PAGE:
Reviewed and revised 5 March 2015
Two major controversies exist:
- should suxamethonium or rocuronium be used for rapid sequence intubation?
- is a neuromuscular blocker even necessary for intubation of the critically ill? (facilitated or sedation only intubation)
USE A PARALYTIC AGENT
Use of a fast-acting neuromuscular blocker is best practice:
- improves intubating conditions
- makes ventilation easier
- prevents the patient from interfering with peri-intubation procedures should sedation wear off
- allowing the patient to wake is virtually never an option in the critically ill patient requiring intubation (proceed to surgical airway in the CICV situation)
USE ROCURONIUM IN MOST CASES
Rocuronium has the following advantages over suxamethonium:
- 1.2mg/kg dose achieves optimal intubating conditions as fast as suxamethonium
- absence of fasciculations decreases oxygen consumption
- less contra-indications and adverse effects
- prolonged paralysis prevents the patient from interfering with peri-intubation procedures should sedation wear off
- even the shorter duration of suxamethonium cannot be relied upon in the CICV situation to allow the patient awaken safely (need to proceed to surgical airway)
Suxamethonium has an advantage if early neurological assessment is required (e.g. status epilepticus)
Here is Roc advocate Reuben Strayer’s great presentation on roc versus sux:
- EMCrit Podcast 061 – Debate: Paralytics for ICU Intubations?
- LITFL Ruling the Resus Room 004 — Does Roc rock? Does Sux suck?
Chris is an Intensivist and ECMO specialist at the Alfred ICU in Melbourne. He is also a Clinical Adjunct Associate Professor at Monash University. He is a co-founder of the Australia and New Zealand Clinician Educator Network (ANZCEN) and is the Lead for the ANZCEN Clinician Educator Incubator programme. He is on the Board of Directors for the Intensive Care Foundation and is a First Part Examiner for the College of Intensive Care Medicine. He is an internationally recognised Clinician Educator with a passion for helping clinicians learn and for improving the clinical performance of individuals and collectives.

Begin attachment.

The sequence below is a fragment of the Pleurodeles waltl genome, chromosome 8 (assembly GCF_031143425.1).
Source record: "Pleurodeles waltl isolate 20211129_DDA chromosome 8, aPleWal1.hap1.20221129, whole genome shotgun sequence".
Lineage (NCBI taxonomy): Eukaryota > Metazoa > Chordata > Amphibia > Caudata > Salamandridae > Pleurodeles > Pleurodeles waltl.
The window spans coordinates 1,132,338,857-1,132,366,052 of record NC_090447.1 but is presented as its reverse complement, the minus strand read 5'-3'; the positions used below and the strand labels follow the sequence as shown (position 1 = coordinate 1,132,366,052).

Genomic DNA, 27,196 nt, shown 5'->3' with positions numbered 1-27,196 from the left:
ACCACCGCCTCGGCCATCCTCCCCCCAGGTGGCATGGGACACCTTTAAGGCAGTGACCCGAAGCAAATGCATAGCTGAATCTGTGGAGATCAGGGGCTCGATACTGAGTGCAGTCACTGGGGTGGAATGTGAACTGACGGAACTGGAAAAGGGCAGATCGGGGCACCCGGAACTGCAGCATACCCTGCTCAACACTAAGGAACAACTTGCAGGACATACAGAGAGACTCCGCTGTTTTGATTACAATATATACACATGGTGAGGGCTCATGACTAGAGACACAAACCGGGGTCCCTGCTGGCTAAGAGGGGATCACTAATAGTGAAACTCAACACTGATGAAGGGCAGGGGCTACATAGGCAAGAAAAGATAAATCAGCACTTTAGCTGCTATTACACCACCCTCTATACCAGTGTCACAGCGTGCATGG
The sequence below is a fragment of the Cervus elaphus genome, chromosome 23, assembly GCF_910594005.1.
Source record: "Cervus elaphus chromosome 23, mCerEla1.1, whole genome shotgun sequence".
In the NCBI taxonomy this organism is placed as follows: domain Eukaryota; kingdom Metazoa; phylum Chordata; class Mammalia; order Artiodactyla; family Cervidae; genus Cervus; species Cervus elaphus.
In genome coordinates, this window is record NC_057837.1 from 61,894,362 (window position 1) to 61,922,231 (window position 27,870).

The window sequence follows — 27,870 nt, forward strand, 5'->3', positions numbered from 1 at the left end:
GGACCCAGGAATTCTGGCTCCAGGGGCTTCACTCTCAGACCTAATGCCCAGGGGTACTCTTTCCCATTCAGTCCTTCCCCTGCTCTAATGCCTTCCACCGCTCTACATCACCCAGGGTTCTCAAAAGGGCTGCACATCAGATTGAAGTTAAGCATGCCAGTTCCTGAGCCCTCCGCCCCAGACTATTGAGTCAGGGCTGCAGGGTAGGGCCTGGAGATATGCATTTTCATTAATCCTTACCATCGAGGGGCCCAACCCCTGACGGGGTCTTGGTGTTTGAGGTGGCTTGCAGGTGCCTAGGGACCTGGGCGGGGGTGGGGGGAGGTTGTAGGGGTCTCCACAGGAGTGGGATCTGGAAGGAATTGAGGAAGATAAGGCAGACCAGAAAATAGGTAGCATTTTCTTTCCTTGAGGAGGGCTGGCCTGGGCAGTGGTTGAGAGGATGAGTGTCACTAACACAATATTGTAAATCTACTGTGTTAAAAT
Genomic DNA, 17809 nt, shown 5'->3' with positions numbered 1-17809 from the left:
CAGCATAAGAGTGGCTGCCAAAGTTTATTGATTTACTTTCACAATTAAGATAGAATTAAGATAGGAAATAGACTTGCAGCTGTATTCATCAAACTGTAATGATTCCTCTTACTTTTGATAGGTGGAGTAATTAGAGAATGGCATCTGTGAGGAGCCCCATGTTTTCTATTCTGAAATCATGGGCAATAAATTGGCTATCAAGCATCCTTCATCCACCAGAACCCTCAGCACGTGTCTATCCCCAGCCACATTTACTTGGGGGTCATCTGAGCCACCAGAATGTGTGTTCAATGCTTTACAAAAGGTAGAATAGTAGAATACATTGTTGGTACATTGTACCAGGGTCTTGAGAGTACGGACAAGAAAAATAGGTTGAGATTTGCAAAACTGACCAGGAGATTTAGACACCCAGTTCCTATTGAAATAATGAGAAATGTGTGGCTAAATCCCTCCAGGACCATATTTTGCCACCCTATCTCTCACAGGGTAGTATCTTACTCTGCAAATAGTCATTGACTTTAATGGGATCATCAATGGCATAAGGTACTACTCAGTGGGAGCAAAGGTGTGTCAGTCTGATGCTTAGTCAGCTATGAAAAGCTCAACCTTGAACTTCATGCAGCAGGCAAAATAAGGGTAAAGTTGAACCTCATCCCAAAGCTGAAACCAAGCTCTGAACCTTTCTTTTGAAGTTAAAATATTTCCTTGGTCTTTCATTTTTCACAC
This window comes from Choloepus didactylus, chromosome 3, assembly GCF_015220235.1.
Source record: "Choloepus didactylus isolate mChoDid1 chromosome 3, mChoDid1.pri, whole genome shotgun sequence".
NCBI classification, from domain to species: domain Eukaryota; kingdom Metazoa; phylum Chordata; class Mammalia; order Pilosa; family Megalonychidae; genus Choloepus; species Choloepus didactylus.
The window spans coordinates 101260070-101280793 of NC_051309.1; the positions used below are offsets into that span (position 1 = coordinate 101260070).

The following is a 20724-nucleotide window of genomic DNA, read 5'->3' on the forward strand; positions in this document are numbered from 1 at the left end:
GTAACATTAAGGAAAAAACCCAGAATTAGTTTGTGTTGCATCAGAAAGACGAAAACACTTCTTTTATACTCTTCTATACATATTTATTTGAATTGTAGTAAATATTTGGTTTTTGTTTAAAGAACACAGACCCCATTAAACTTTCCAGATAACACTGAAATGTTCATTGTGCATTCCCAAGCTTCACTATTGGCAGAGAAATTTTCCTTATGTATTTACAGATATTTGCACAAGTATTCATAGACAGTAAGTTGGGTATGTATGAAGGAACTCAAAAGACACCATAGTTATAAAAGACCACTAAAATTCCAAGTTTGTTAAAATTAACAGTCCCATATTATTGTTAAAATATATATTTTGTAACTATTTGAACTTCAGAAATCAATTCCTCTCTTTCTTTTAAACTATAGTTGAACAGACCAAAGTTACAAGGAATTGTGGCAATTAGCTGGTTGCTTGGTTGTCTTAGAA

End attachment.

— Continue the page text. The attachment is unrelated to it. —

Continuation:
After finishing his medical degree at the University of Auckland, he continued post-graduate training in New Zealand as well as Australia’s Northern Territory, Perth and Melbourne. He has completed fellowship training in both intensive care medicine and emergency medicine, as well as post-graduate training in biochemistry, clinical toxicology, clinical epidemiology, and health professional education.
He is actively involved in in using translational simulation to improve patient care and the design of processes and systems at Alfred Health. He coordinates the Alfred ICU’s education and simulation programmes and runs the unit’s education website, INTENSIVE. He created the ‘Critically Ill Airway’ course and teaches on numerous courses around the world. He is one of the founders of the FOAM movement (Free Open-Access Medical education) and is co-creator of litfl.com, the RAGE podcast, the Resuscitology course, and the SMACC conference.
His one great achievement is being the father of three amazing children.
On Twitter, he is @precordialthump.